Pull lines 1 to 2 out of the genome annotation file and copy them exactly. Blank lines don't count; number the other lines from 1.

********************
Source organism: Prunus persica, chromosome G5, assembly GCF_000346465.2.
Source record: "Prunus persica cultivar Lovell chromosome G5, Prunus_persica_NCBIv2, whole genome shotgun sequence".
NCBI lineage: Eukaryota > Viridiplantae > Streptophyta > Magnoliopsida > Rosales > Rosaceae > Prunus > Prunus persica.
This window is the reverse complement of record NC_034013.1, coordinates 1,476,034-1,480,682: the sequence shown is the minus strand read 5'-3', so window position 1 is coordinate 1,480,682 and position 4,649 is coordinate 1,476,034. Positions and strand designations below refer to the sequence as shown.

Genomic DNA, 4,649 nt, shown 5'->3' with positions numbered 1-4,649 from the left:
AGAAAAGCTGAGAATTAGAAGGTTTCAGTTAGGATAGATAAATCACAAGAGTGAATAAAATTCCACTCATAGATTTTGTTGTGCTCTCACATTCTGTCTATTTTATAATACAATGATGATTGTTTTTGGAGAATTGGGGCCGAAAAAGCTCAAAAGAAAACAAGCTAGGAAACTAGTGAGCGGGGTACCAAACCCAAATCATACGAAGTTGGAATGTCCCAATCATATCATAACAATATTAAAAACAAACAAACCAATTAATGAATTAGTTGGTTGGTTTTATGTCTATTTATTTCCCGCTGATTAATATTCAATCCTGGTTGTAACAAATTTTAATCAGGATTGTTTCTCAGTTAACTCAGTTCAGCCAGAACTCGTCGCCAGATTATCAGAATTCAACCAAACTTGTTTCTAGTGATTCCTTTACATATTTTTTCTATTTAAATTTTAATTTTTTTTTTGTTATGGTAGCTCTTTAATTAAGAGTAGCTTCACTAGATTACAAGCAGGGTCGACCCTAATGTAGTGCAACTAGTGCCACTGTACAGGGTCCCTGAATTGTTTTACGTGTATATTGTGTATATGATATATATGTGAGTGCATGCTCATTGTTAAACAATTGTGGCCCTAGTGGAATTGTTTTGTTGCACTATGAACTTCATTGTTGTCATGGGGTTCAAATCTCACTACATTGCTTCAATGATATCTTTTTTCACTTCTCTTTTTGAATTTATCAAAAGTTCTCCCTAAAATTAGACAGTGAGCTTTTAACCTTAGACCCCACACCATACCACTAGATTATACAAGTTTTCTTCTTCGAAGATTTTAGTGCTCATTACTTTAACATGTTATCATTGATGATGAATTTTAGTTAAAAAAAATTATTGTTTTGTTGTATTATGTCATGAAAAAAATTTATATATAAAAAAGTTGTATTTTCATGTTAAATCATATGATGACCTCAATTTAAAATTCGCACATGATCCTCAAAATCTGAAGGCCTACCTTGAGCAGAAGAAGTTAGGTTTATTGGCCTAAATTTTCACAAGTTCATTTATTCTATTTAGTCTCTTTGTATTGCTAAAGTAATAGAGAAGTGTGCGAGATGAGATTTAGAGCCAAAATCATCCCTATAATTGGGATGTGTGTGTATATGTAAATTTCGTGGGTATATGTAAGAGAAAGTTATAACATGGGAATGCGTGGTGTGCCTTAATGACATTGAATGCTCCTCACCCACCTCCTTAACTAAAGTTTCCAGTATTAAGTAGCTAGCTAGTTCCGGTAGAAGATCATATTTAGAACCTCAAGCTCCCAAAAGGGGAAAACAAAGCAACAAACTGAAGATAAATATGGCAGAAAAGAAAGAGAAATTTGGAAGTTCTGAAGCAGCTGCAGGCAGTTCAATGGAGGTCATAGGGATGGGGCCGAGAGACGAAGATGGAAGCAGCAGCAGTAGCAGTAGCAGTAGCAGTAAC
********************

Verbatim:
Source organism: Prunus persica, chromosome G5, assembly GCF_000346465.2.
Source record: "Prunus persica cultivar Lovell chromosome G5, Prunus_persica_NCBIv2, whole genome shotgun sequence".